The Core meditation trainer is like a Fitbit for your brain
A handheld device designed to measure meditation adds a physical element to the practice in a bid to make it easier.
Transforming an age-old practice, Core is a new, sensory meditation experience that uses a series of vibrations synced with nature, sounds, and music to guide users through meditation sessions whilst measuring the body’s response to stress.
Why Core? To create a new, easier way of meditating
The aim was to create a device that was pretty to look at and simple enough to help even the least experienced meditators. Just pick up the device and breath…
The minds behind Core – Sarah Mcdevitt and the product’s namesake company
Core is a San Francisco-based startup comprising a team of designers, developers, and marketing experts. It was founded by Sarah Mcdevitt, a former Microsoft engineering product manager, and self-described meditation enthusiast.
The company was founded as a result of Sarah’s own exploration and research into practical tools to deal with anxiety. Through technology, the Core’s aim is to help people build a confident inner core of mental strength and self-awareness.
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Materials & Techniques – Rosewood, Plastic, Vibrations and Biosensors
The Core meditation trainer is made up of two parts: a natural rosewood base and an upper plastic component in white that’s embedded with an ECG biosensor, which captures the body’s response and stress levels.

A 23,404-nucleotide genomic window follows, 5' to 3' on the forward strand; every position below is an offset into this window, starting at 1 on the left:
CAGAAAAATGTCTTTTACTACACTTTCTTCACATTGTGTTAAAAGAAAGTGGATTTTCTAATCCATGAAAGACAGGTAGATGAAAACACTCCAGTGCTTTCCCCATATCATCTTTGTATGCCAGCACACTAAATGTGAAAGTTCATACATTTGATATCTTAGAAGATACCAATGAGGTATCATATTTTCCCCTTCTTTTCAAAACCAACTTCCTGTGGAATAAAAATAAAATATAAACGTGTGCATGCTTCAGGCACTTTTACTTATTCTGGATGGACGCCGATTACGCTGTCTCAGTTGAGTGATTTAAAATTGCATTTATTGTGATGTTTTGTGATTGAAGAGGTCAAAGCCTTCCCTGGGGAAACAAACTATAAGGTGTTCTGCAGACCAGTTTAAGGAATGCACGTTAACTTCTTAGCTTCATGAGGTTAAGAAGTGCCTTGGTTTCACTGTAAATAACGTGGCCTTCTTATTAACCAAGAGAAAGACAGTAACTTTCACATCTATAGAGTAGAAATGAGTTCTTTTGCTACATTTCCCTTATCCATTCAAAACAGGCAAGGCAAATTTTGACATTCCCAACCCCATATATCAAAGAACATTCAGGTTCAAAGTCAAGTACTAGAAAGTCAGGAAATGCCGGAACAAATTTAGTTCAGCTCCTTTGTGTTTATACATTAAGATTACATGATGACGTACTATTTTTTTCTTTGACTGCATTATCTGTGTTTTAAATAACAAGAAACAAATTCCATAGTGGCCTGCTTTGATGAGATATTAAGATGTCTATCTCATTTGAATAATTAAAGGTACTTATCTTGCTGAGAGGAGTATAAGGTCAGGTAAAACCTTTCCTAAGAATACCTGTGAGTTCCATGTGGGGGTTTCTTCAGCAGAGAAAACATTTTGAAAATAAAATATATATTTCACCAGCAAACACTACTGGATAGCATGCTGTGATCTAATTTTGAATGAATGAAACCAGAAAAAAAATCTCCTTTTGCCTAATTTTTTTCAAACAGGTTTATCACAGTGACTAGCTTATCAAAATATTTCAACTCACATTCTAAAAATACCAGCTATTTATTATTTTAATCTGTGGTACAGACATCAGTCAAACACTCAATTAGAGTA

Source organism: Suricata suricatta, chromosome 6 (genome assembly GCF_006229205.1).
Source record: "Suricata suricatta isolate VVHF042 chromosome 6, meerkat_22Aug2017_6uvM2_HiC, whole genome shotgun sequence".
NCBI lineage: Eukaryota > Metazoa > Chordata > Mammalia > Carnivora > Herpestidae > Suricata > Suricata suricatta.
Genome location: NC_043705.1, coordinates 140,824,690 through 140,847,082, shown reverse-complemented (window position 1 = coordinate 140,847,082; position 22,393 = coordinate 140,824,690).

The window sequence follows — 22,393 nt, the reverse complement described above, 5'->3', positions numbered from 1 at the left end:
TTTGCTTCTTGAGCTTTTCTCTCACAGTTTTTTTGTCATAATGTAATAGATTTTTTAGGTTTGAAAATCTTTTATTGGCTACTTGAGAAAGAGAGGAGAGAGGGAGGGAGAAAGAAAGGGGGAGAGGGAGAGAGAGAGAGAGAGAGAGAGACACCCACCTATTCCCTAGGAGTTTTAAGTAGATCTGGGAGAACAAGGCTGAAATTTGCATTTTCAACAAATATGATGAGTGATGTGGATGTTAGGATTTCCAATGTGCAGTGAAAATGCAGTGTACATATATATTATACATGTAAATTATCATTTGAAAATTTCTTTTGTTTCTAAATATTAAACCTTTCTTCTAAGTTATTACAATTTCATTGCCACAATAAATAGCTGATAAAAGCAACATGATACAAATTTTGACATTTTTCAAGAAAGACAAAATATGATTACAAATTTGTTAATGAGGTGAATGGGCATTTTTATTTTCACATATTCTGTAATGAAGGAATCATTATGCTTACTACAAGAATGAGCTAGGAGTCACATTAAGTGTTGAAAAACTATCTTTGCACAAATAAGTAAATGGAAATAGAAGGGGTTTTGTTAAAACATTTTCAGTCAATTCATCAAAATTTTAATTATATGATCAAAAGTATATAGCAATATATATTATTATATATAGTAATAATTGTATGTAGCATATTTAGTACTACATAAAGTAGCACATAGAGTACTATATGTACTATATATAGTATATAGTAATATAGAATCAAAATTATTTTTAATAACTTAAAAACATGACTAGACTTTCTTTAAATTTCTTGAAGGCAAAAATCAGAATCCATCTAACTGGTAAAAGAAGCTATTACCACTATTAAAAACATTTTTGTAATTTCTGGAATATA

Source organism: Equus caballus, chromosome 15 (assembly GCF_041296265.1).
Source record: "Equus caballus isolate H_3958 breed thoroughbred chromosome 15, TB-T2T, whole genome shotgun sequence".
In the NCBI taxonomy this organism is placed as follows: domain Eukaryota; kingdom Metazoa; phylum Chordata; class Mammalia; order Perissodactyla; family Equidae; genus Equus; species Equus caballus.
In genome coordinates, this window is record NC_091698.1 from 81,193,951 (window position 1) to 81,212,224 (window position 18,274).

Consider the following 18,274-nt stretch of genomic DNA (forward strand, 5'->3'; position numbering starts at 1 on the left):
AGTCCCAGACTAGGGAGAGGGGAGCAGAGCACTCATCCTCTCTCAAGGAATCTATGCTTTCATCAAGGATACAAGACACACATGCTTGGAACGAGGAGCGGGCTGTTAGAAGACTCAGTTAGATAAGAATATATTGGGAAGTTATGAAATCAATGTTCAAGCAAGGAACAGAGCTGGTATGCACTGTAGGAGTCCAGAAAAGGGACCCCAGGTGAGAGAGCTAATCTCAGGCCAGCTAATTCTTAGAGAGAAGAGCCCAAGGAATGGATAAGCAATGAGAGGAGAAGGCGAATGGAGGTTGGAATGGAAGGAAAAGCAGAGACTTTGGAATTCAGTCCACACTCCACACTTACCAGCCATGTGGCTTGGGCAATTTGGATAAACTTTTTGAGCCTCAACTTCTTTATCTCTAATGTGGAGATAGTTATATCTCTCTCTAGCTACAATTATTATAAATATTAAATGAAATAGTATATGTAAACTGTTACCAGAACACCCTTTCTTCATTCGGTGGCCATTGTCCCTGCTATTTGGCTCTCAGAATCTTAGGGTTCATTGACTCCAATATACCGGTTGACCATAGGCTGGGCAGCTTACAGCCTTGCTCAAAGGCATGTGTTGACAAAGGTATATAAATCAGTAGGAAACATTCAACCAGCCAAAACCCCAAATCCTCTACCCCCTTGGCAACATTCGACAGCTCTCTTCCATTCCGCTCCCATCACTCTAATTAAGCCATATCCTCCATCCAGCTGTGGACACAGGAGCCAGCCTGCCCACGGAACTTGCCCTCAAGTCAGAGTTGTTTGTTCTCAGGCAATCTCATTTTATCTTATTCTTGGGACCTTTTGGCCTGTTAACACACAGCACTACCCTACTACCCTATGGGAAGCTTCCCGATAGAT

When the user places their thumbs on the sensor, the Core starts to vibrate in sync with the app. Depending on the type of the session, the vibrations will guide you in breath technique training or serve as a gentle reminder to focus your attention.
Style & Aesthetics – Small and Spherical
The Core Meditation Trainer is a small, ergonomically designed, orb-shaped device with a two-tone exterior that’s both modern and elegant. The rosewood base gives an almost natural aesthetic to the device, while a sleek upper component moulds to accommodate the thumbs, which sit atop surgical-grade stainless steel sensor dots.
In true tech fashion, the Core trainer lets users track their mental wellbeing over time. An accompanying app takes the data captured by Core’s ECG and displays it in easy to understand visuals so users can track stress-levels and see how their meditation sessions are progressing.
Inside the app, there is a world of digital resources, from guided meditations to breathing exercises, soundscapes, and expert advice. The practice sessions themselves are divided into three measures: Calm, Focus, and Training.
Training signifies the length of the session, calm is represented by the dominance of the user’s parasympathetic nervous system, and core measures how much time the user spends in a state dictated by their heart rhythm. It’s possible to be both calm and focused, at the same time, during a meditation session.
Design memento – Bringing meditation into the 21st Century?
Mindful technology is on the rise with meditation wearables and app subscriptions growing in popularity. In my opinion, devices like the Core are a clever way of making old practices seem relevant today. By ‘techifying’ meditation and promoting mental wellbeing through gadgets and applications, there’s also the potential to reach people who would otherwise not receive help by removing the barriers to treatment.
The writer’s comment – A sleek device that would look smart in the home
I like the way the Core looks. Almost sculptural, it’s reminiscent of a digital assistant you wouldn’t mind being out on display. Its simple two-tone design is sleek and modern enough to place on a shelf or counter somewhere. Whether it’s a useful shortcut to building meditation habits, or it undermines the point of the practice in the first place – that’s more difficult to answer.
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